While every cell in our body makes use of calcium, the vast majority (99%) is found in our bones and teeth.
From cardiovascular health to our skeletal system, an adequate supply of calcium is essential for our overall health.
The recommended dietary allowance (RDA) for adults is 1,000mg, rising to 1,200mg for males at age 71 and females at the age of 51.

Top 19 Non-Dairy Sources of Calcium:

Where can we get calcium except for cheese and milk?
Perhaps surprisingly, there are many sources of calcium out there, and they come from a wide range of food groups.

1. Sardines
Sardines are small fish that often come in their whole form.
As a result, they are one of the most calcium-rich foods due to the many bones they contain.
Other notable nutrients include selenium, vitamin B12, vitamin D, phosphorus and vitamin B3.
Key Point: Sardines offer a substantial amount of calcium – 38% RDA per 100g.

2. Kale
Kale is one of the best sources of calcium and provides 135mg calcium per 100g
contains a wealth of different vitamins and minerals which include vitamin K, manganese, and vitamin A.
The science behind the health properties of kale is also impressive.
Key Point: Kale is a great provider of calcium – 14% RDA per 100g.

3. Bok Choy
Otherwise known as ‘Chinese cabbage,’ bok choy is a nutritious vegetable that is high in calcium.
Aside from calcium, bok choy is also full of vitamins, minerals, and health-supportive phytonutrients.
The vegetable is particularly high in vitamins A, C, and K.
Key Point: As one of the best non-dairy sources of calcium, bok choy offers 11% of the RDA per 100g.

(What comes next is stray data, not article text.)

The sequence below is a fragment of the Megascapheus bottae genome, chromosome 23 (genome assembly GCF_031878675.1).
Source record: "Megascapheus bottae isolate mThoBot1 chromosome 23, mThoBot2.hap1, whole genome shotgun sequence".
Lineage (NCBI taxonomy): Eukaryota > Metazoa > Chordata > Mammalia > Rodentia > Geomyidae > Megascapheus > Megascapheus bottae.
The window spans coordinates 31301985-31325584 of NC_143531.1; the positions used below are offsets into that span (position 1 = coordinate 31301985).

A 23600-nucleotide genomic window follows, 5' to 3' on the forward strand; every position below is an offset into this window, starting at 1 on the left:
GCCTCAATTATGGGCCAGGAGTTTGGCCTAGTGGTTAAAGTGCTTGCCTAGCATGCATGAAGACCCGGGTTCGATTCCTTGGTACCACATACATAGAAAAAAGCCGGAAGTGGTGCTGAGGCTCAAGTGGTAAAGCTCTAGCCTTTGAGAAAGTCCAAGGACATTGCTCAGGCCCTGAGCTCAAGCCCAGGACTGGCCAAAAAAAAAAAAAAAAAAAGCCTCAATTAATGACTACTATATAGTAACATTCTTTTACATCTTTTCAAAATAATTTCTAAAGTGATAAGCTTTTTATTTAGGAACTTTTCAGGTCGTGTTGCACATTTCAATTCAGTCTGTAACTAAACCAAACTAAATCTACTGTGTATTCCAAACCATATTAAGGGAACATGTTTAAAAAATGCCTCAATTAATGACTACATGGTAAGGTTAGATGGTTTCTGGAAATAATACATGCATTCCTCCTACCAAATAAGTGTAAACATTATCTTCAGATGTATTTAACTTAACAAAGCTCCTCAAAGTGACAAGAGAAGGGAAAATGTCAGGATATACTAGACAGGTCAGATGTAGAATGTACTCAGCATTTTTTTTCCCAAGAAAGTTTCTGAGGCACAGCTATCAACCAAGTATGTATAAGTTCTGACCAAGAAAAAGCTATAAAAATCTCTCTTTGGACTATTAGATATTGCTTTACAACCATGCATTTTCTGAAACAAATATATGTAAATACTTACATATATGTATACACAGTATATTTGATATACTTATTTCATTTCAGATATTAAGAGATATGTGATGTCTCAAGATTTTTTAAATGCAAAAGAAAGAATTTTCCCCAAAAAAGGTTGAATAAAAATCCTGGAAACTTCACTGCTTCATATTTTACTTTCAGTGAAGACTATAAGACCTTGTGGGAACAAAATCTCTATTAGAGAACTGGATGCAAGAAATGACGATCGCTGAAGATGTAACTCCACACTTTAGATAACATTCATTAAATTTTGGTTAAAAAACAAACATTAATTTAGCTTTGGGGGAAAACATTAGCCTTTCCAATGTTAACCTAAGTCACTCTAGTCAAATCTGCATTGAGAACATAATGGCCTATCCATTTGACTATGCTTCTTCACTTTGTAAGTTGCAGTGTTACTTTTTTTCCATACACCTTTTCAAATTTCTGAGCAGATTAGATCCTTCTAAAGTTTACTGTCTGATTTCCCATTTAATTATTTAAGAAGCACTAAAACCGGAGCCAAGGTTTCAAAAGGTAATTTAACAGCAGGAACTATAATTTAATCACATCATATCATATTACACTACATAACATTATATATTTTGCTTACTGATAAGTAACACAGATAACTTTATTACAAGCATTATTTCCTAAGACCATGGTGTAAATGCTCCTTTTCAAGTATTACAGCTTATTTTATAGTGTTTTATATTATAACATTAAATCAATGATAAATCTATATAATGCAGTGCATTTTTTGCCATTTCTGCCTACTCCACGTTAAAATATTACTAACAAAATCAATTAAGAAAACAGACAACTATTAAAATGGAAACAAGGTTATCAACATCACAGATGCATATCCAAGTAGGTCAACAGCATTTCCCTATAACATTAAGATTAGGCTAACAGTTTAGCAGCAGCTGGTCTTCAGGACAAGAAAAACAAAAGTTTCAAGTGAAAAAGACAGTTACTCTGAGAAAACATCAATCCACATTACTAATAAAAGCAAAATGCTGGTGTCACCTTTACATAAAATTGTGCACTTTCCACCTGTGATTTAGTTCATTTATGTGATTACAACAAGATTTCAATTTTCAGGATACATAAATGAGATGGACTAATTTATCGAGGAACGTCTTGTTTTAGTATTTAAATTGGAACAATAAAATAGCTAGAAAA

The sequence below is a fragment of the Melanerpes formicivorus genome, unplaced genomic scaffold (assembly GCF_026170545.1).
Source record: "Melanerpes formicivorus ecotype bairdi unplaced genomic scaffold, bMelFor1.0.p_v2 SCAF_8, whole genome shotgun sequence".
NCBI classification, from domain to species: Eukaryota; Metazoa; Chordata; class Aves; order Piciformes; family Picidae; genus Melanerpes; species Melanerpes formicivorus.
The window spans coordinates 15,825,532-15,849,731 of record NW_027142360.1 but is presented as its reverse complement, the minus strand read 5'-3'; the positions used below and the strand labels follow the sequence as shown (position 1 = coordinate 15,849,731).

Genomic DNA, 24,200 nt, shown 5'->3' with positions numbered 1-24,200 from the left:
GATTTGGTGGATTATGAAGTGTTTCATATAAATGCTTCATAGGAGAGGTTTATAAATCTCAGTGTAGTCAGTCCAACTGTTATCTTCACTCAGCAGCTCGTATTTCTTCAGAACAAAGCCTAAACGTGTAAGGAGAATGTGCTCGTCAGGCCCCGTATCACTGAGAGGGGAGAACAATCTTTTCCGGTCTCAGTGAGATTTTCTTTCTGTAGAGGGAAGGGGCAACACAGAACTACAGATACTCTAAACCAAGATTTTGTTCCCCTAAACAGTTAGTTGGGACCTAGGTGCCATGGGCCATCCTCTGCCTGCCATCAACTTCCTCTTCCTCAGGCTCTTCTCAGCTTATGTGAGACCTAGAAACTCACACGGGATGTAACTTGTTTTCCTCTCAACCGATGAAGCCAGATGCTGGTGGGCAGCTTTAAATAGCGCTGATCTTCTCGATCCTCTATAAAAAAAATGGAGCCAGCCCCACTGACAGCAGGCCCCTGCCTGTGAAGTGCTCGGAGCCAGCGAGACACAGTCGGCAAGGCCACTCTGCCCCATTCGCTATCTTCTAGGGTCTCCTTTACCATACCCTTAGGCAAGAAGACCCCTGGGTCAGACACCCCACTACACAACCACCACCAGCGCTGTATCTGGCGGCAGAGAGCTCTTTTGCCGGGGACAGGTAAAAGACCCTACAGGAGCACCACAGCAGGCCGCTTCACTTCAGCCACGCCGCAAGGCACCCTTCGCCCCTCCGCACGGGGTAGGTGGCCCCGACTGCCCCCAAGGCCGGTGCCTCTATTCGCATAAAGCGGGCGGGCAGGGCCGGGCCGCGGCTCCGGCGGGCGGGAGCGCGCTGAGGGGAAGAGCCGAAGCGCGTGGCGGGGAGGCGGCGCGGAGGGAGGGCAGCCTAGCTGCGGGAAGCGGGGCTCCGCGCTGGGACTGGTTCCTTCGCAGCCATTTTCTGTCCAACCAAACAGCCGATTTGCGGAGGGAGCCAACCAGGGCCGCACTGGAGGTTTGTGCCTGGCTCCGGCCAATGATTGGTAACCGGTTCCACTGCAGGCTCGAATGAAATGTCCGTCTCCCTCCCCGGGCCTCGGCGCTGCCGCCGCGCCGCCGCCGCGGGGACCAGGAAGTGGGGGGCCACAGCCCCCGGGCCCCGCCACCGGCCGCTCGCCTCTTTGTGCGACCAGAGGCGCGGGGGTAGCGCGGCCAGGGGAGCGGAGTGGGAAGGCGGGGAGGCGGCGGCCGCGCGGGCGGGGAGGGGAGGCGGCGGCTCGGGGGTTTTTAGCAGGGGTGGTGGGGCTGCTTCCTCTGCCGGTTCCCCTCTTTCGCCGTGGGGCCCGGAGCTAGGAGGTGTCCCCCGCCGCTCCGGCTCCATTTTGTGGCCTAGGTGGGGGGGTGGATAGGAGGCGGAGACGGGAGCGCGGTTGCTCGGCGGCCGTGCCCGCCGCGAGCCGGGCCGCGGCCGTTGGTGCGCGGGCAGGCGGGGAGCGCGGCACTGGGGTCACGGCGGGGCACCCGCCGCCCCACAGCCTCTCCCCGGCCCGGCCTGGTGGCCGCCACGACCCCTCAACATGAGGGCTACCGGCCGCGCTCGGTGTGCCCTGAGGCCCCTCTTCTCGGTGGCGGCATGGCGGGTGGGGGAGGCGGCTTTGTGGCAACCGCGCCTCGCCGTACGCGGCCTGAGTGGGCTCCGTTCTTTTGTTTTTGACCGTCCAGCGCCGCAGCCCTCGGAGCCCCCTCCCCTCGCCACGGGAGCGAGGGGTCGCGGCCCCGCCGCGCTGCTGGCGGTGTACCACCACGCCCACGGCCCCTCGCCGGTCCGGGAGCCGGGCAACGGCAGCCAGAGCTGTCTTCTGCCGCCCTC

4. Almonds
Nuts are one of the highest non-dairy sources of calcium and almonds offer the most.
When we consider
how nutritious almonds are, it’s not surprising that they have documented health benefits.
Randomized, controlled trials show that;
* Swapping a daily carbohydrate snack for almonds leads to weight loss and improved cardiovascular markers over two weeks.
* Almonds improve cholesterol profiles, vascular function, and decrease systemic inflammation.
* Even a low dose of 10g almonds per day significantly increases high-density lipoprotein (HDL) and reduces triglycerides.
Key Point: 100g of almonds contains 26% of the calcium RDA.

5. Kelp Seaweed
Kelp is a unique sea vegetable that offers some important health benefits.
Not only is kelp a good source of calcium, but it also contains high amounts of magnesium, iron, and folic acid.
Key Point: 100g of kelp gives you 17% of the RDA for calcium.

6. Okra

Okra is a lesser known vegetable, and it has 81mg calcium in every 100g—8% of the RDA.
It also contains significant amounts of manganese, vitamins A and K, and folate.
Studies show that this vegetable also has high antioxidant potential, as well as diabetes and liver-protective properties
It may be used as part of a stew, made into chips, or cooked in the context of a dish.
If you need some ideas, then here is a great recipe for crispy garlic-parmesan okra.

Key Point: Okra is a decent source of calcium and it is also has some impressive health benefits.